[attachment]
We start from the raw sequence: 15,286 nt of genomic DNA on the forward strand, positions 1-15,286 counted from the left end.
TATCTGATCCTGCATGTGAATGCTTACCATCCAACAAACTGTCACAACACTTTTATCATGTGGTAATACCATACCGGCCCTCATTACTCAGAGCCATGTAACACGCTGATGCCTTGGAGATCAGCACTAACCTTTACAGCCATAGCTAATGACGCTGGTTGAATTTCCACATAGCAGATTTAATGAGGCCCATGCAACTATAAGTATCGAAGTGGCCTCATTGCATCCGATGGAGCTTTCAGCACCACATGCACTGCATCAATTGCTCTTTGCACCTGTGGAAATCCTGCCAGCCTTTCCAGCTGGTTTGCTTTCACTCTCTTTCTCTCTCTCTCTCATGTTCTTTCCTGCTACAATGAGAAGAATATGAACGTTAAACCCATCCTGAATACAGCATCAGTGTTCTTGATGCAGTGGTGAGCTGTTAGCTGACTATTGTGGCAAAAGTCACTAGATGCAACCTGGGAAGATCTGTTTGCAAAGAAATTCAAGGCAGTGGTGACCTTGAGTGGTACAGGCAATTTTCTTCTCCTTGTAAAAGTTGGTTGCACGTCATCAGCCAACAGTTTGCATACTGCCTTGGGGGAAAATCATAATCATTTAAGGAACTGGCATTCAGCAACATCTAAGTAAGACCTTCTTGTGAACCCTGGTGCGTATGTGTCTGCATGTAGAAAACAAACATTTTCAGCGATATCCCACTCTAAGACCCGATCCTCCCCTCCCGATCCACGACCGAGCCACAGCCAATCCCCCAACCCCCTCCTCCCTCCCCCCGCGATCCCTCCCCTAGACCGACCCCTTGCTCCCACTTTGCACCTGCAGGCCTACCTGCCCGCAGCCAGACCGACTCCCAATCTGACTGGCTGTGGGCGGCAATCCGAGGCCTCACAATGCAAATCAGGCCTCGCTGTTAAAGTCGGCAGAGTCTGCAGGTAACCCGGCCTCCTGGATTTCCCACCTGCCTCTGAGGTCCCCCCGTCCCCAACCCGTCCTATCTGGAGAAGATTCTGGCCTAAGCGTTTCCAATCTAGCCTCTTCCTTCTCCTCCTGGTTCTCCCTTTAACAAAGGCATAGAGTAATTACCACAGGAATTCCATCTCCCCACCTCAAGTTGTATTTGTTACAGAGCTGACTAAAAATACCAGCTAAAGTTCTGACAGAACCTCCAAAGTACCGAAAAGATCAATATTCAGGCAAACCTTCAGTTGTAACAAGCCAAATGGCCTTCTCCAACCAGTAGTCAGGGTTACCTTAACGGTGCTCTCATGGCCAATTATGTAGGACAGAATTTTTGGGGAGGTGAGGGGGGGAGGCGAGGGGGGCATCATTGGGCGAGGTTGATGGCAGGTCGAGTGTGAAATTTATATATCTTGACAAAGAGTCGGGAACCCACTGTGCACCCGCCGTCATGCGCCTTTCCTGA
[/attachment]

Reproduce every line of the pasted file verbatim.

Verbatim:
We start from the raw sequence: 15,286 nt of genomic DNA on the forward strand, positions 1-15,286 counted from the left end.
TATCTGATCCTGCATGTGAATGCTTACCATCCAACAAACTGTCACAACACTTTTATCATGTGGTAATACCATACCGGCCCTCATTACTCAGAGCCATGTAACACGCTGATGCCTTGGAGATCAGCACTAACCTTTACAGCCATAGCTAATGACGCTGGTTGAATTTCCACATAGCAGATTTAATGAGGCCCATGCAACTATAAGTATCGAAGTGGCCTCATTGCATCCGATGGAGCTTTCAGCACCACATGCACTGCATCAATTGCTCTTTGCACCTGTGGAAATCCTGCCAGCCTTTCCAGCTGGTTTGCTTTCACTCTCTTTCTCTCTCTCTCTCATGTTCTTTCCTGCTACAATGAGAAGAATATGAACGTTAAACCCATCCTGAATACAGCATCAGTGTTCTTGATGCAGTGGTGAGCTGTTAGCTGACTATTGTGGCAAAAGTCACTAGATGCAACCTGGGAAGATCTGTTTGCAAAGAAATTCAAGGCAGTGGTGACCTTGAGTGGTACAGGCAATTTTCTTCTCCTTGTAAAAGTTGGTTGCACGTCATCAGCCAACAGTTTGCATACTGCCTTGGGGGAAAATCATAATCATTTAAGGAACTGGCATTCAGCAACATCTAAGTAAGACCTTCTTGTGAACCCTGGTGCGTATGTGTCTGCATGTAGAAAACAAACATTTTCAGCGATATCCCACTCTAAGACCCGATCCTCCCCTCCCGATCCACGACCGAGCCACAGCCAATCCCCCAACCCCCTCCTCCCTCCCCCCGCGATCCCTCCCCTAGACCGACCCCTTGCTCCCACTTTGCACCTGCAGGCCTACCTGCCCGCAGCCAGACCGACTCCCAATCTGACTGGCTGTGGGCGGCAATCCGAGGCCTCACAATGCAAATCAGGCCTCGCTGTTAAAGTCGGCAGAGTCTGCAGGTAACCCGGCCTCCTGGATTTCCCACCTGCCTCTGAGGTCCCCCCGTCCCCAACCCGTCCTATCTGGAGAAGATTCTGGCCTAAGCGTTTCCAATCTAGCCTCTTCCTTCTCCTCCTGGTTCTCCCTTTAACAAAGGCATAGAGTAATTACCACAGGAATTCCATCTCCCCACCTCAAGTTGTATTTGTTACAGAGCTGACTAAAAATACCAGCTAAAGTTCTGACAGAACCTCCAAAGTACCGAAAAGATCAATATTCAGGCAAACCTTCAGTTGTAACAAGCCAAATGGCCTTCTCCAACCAGTAGTCAGGGTTACCTTAACGGTGCTCTCATGGCCAATTATGTAGGACAGAATTTTTGGGGAGGTGAGGGGGGGAGGCGAGGGGGGCATCATTGGGCGAGGTTGATGGCAGGTCGAGTGTGAAATTTATATATCTTGACAAAGAGTCGGGAACCCACTGTGCACCCGCCGTCATGCGCCTTTCCTGA